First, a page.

The Changing of the Guard

by J. Ferguson a.k.a. Timeless A-Peel

Disclaimer: I don't own The New Avengers, nor the characters of Mike Gambit, Purdey, John Steed, and Thomas McKay. Sadly. They're the property of The Avengers (Film and TV) Enterprises. This story is for entertainment purposes only. No copyright infringement intended. Emily Gambit is mine, even if she doesn't put in an appearance, so I'd prefer it if she wasn't used without permission.

Timeline: Post-series. Very post-series. About 1994, to be exact. Still part of the arc timeline, but obviously quite a bit farther along. For reference purposes, the reader may like to know that I've fiddled with Purdey and Gambit's birth years to make them slightly younger than their respective actors. For my purposes, Gambit was born in 1943, and Purdey in 1948. (Purdey has always seemed younger to me than Joanna Lumley actually was when she played the part). This might prove useful when reading this and other stories of mine.

Author's Note: As I work away at new arc fic (and I am, I promise you), I'm also trawling through my older files for things that I haven't posted. There's one piece I'd like to put here to mark a particular day, which I'll post soon, and there are two others that sort of fit with it to make a little set. All three were written at completely different times and for entirely different reasons, but there are some common threads, namely their setting (i.e., long after the end of the series), and general focus on the passage of time. This is the first, and I'll post the other two in the days to come. They're a bit of a change from my usual fare, but I hope you'll enjoy them. In the meantime, I'll keep working on the arc. Enjoy!


Purdey let herself into the house, stepping over a pair of wellies that someone had neglected to stow in the closet after last night's rain as she entered. She shook her head as she bent to retrieve the scattered pair and return them to the hall closet. Emily's, she identified. The girl was as bad as her father when it came to picking up after herself. That brought Purdey back to the original reason for her midday return to the house. Depositing her half-finished report on the side-table, Purdey removed her coat and draped it over a chair, smirking slightly at her own hypocrisy. But she was planning on leaving shortly, just as soon as she dealt with the more pressing problem upstairs.

At least, she thought he was upstairs. The house was quiet, not uncommon on a Wednesday afternoon when everyone was still at work or school. But today was different—one person was at home. She suspected that he'd heard her enter, but there wasn't any harm in making sure. "Mike?" she called, striding down the hall toward the living room.

"Up here," came a faint voice, and Purdey set about climbing the stairs that would take her to the second floor, and the bedroom.

He wasn't in the bedroom, it turned out--not technically. She found the doors to the small balcony gaping open, and through the fluttering curtains she spotted him, leaning over the railing, looking out over London. Purdey crept out to him, reached out to lay a gentle hand on the base of his neck, just below where the dark curls ended. She felt the knotted muscles under her fingers, kneaded them sympathetically. "You really are worked up, aren't you?" she murmured, feeling him lean back into her touch.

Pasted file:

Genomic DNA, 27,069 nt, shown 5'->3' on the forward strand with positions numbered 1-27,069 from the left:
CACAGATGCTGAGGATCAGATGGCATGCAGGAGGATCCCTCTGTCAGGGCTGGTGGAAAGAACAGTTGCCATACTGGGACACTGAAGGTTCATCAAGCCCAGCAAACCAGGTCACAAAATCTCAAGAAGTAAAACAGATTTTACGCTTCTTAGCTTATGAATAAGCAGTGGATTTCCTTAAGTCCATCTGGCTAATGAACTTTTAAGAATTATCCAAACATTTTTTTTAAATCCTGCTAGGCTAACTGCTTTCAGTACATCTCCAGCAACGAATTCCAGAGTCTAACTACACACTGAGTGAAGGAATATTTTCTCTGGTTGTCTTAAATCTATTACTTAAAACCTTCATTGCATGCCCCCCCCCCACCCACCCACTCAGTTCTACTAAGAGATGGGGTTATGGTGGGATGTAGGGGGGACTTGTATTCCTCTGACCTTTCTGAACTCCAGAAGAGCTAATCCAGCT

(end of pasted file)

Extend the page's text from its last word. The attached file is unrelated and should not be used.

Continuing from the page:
"That's putting it mildly," Gambit sighed, finally turning to face his wife. "I thought you were going back to the Ministry after you'd finished up with the whole Atherton debacle?"

"I did," Purdey confirmed, "and I'm returning just as soon as I've dealt with things here."

"Dealt?" Gambit raised an eyebrow. "What makes you think anything needs dealing with?"

"Mike," Purdey said knowingly, coming to stand next to him. "The instant I heard that they'd conducted interviews this morning, I knew you'd need looking in on. Or did you think I'd forgotten about our little talk earlier?"

Gambit snorted. "You never forget. I've learned that much after all these years, although I didn't think you'd hunt me down quite so fast. I'd given myself at least until the end of the day."

"Then you still have a lot to learn," Purdey said with a smirk. "How did it go?"

"The interview?"

Purdey rolled her eyes expansively. "Of course the interview. What else would I mean? Quit stalling and tell me."

"Went all right, I suppose," Gambit divulged with a shrug. "I mean, considering I'm not even sure I want the job…"

Purdey sighed in exasperation. "Don't tell me you've still got cold feet?"

"I'm not sure I'm right for it, that's all," Gambit explained, sounding angry with himself for even putting forward the weak excuse.

"Not right for it?" Purdey exclaimed. "Mike, you'd be replacing Steed. Everyone knows that Steed's always meant for you to carry on in his stead."

Gambit winced visibly. "I wish people would quit saying that," he muttered. "I'm not Steed, and I never will be. Anyone who thinks otherwise is going to be sorely disappointed."

"That's it, isn't it?" Purdey said quietly, stepping over to put a hand on his chest. "You don't think you can live up to the legacy."

"Well, wouldn't you? It's Steed, Purdey-girl. Living legend. It's the end of an era now that he's decided to leave." He reached out absently and brushed aside a lock of blonde hair. "You have to admit those are some pretty damn big shoes to fill," he added quietly.

Purdey nodded to herself, but there was a smile on her lips as she pictured Gambit trying to yank on a pair of enormous Chelsea boots. Gambit frowned at her amusement. "What's so funny?"

"Nothing," Purdey dismissed. "Mike, I think you're looking at this all wrong. No one expects you to be Steed, especially not Steed himself. I mean, you know he singled you out for more of those little pearls of wisdom than most others in the department, but he never pushed you into any mold. He wanted you to benefit from his experience, but he also wanted you to form your own take on it. Don't you see?"

Gambit sighed. "I suppose. But they can't have too much confidence in me if they're conducting interviews with anyone who's even mentioned wanting the top job."